But don't consider it a really great investment vehicle. Returns are average and the risk profile isn't that attractive.
Real estate is always an interesting dynamic. In most cases prices have always gone up.
Price is mainly a function of demand. Sometimes demand is artificially inflated over a short term period and can come down quickly due to corrections. During recessions the housing market will usually slow down. There are some rare instances where certain areas never recover (see Subprime Mortgage Crisis Savings & Loans Crisis where scores of unwanted properties exist). Things to consider:
- Principle residence: This matters since most people are not in the habit of buying and selling frequently their main residence since there are costs such as moving expenses, taxes, commissions involved. Most owners will hold this investment over a longer period and will not be affected as much in a bad market.
- Location: The old adage that about where the property is. Is it close to schools, recreation facilities, shopping centres, public transit? These things increase demand and affect the eventual sell price.
- Speculation: If the property is solely for investment, owner's typically want to hold over shorter periods. In a bad market one may need to be prepared to hold the property longer than anticipated which can incur more costs.
- Buyers: If there is a steady stream of new home owners demand will increase. Where are the potential buyers coming from? Are these people who are starting out for the first time? Are they due to immigration?
- Availability of Money: If borrowing costs are low this can increase the demand.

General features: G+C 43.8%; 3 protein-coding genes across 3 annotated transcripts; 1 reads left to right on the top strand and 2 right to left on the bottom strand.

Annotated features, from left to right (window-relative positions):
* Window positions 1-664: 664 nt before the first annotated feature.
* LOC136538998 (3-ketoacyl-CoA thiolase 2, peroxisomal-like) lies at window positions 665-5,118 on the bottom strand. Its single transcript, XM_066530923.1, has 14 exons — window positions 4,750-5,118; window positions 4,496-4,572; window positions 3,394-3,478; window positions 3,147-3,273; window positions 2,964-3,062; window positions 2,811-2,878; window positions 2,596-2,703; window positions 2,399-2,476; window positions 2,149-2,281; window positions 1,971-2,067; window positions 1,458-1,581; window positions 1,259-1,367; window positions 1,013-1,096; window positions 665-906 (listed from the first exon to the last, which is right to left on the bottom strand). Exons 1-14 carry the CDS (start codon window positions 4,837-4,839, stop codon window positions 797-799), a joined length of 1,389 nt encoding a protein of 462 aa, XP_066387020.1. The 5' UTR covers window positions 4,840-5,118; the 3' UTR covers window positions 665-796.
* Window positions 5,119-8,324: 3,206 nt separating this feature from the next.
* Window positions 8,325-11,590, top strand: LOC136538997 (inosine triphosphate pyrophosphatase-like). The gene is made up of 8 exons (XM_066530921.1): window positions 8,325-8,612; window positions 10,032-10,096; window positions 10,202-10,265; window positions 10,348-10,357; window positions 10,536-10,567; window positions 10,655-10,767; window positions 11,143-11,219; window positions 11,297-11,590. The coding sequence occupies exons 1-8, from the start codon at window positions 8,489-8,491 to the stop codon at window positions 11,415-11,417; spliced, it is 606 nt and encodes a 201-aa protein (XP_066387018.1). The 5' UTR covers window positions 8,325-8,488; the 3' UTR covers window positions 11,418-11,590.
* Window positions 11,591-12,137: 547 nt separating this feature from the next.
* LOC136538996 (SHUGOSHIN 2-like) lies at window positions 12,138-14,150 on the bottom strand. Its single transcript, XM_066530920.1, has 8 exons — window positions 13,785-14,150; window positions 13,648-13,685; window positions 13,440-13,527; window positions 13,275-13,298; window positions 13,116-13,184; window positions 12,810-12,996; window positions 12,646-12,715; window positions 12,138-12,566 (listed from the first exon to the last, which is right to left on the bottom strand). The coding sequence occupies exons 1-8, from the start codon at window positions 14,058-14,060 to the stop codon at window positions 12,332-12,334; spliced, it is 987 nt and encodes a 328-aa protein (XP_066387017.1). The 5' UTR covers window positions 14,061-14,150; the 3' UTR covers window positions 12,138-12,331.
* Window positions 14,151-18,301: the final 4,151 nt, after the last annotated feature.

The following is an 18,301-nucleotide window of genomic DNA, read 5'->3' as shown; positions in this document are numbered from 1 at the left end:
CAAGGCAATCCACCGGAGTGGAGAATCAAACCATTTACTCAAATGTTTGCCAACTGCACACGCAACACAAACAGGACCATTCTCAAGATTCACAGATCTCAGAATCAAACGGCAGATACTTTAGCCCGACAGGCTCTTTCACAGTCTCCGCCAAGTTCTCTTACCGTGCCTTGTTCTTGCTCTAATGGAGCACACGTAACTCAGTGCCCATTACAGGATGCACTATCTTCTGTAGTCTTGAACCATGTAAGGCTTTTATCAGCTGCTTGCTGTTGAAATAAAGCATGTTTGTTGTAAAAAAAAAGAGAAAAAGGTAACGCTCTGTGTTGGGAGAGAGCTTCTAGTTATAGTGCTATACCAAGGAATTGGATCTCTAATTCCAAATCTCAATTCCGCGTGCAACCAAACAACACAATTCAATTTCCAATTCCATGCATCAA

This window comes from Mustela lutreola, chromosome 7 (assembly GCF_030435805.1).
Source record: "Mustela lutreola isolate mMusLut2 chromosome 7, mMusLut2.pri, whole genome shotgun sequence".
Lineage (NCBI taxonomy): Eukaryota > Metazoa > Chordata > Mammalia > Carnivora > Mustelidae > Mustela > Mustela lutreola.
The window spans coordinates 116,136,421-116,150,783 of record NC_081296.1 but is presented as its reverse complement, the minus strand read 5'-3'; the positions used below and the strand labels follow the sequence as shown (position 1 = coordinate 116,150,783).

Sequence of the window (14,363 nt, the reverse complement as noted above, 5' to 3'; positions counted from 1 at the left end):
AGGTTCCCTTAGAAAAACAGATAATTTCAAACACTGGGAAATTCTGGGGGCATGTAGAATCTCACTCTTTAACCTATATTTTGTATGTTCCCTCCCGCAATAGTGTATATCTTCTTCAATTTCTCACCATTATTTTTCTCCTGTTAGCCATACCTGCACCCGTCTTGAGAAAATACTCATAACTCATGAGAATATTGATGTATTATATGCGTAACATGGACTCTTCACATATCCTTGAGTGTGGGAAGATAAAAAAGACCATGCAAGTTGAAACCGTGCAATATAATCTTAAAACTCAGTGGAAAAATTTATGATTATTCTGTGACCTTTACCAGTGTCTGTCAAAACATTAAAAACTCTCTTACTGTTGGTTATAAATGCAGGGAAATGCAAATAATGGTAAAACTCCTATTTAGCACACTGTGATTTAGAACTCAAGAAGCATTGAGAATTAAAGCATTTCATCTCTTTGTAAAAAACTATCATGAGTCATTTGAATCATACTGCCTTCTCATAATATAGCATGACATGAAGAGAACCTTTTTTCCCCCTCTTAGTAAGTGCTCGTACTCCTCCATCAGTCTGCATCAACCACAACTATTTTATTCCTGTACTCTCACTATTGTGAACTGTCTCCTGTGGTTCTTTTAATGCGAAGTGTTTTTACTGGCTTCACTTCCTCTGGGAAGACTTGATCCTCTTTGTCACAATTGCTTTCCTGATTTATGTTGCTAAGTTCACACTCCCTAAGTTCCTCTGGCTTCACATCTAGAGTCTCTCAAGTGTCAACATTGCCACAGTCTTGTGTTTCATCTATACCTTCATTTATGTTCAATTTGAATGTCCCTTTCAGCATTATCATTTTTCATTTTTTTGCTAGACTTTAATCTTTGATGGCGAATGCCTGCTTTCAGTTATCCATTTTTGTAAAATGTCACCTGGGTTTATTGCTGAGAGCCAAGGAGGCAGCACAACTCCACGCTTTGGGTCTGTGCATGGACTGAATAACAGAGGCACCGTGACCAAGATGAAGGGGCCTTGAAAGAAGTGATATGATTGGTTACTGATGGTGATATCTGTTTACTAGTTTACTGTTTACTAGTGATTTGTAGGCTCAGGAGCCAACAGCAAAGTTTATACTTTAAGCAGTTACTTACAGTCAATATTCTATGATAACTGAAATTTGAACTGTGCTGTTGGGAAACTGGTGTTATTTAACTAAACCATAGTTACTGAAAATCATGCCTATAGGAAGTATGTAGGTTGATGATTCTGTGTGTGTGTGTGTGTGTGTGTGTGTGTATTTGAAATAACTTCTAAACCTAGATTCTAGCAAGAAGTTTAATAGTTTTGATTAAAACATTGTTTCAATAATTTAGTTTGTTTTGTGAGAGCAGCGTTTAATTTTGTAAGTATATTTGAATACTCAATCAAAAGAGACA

I'm surprised to even hear this question with the current state of devaluation of real estate.
One thing I'll add to the other answers is to make sure you are doing a true apples/apples comparison to other investments when considering real estate. You can't just take subtract the purchase price from the sales price to get your ROI.
Real estate has very heavy carry costs that you need to factor into any ROI calculation including:
- Debt servicing such as mortgage interest (if any)
- Annual Property Taxes
- Repair and maintenance costs
- Homeowner's association fees
- Periodic Renovation/Remodeling (It takes about 20 years for a house to go from Architectural digest to Brady-Bunch)
One more point: A house that you live in shouldn't be considered an investment, but rather an expense. You have to be able to liquidate an investment and collect your return. Unless you plan to move back in with your parents, you are always going to need a place to live so you can never really cash out on that investment, except perhaps by downgrading your lifestyle or a reverse mortgage.